Tomorrow marks 3 months exactly until Blumhouse's Halloween hits US Theaters on October 19th (timed to coincide with the 40th Anniversary of John Carpenter's original Halloween, released in 1978). In advance of what promises to be an unprecedented promotional push, director David Gordon Green is presenting never-before-seen footage to an enthusiastic crowd at San Diego Comic-Con's prestigious Hall H. Attempting to reboot a franchise with a decades-long legacy and legions of fans was a tall order from the get-go, and Green reveals the lengths he and his team went through in order to make the film perfect.
So, what exactly does it take to reinvent one of the most established (and complex) mythologies in horror history? In an extensive interview with The Hollywood Reporter, Green admits he and frequent co-collaborator Danny McBride burned through over 80 script drafts before landing on something they felt comfortable enough to approach Carpenter with, hoping for his blessing. The breakthrough came when Green and McBride decided to disregard every Halloween sequel in order to create a direct continuation of the original.
"Once we kind of had a concept of eliminating Halloween 2 and beyond, that's when we went over to Carpenter's house, which was a lovely picnic, and nervously presented our ideas to him. Through the course of that very suspicious conversation, [we] saw him go from cross-eyed to big smiles and then that gave us the confidence to move forward pretty quickly and then try to get Jamie Lee Curtis, [original star Nick Castle] and Carpenter himself to do the music. The next wave of ambition kicked in once we, as I like to say, we kissed the ring of the Godfather and he gave us the thumbs up."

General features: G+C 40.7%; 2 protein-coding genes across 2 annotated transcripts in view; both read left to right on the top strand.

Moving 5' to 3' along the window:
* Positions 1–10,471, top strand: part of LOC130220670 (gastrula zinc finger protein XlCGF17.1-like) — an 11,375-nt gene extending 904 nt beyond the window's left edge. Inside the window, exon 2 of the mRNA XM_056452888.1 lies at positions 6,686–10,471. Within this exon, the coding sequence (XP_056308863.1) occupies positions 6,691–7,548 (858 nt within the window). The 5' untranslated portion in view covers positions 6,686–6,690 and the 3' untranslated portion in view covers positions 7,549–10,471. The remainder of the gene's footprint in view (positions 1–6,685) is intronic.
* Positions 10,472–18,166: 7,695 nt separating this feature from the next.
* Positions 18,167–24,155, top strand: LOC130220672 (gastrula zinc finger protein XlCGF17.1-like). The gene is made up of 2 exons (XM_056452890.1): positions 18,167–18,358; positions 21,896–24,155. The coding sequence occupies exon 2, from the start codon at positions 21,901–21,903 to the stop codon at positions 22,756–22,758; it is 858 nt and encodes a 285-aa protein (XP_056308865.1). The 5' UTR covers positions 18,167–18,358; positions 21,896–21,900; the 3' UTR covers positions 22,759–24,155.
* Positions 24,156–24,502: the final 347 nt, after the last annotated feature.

Even after nailing the script, Green discussed the incredibly fluid nature of the film's 25-day production shoot: "Every Saturday was rewrites for Sunday rehearsals so that I could feed off of what we learned that week or for what an actor's idea might have been or a skill set that we didn't know we had in front of us. So we were writing up until the very last week of production." Additionally, Green encouraged his cast to improvise whenever possible in order to add authenticity. Ultimately, the director hopes a return to the terrifying simplicity of a masked man with a knife will deliver the kind of intimate and impactful chills that made Carpenter's Halloween an enduring classic.
"Laurie Strode (Jamie Lee Curtis) comes to her final confrontation with Michael Myers (Nick Castle), the masked figure who has haunted her since she narrowly escaped his killing spree on Halloween night four decades ago."
Besides Curtis and Castle, other cast members include James Jude Courtney, Judy Greer, and Andi Matichak. You can read Green's recent interview in its entirety over at The Hollywood Reporter.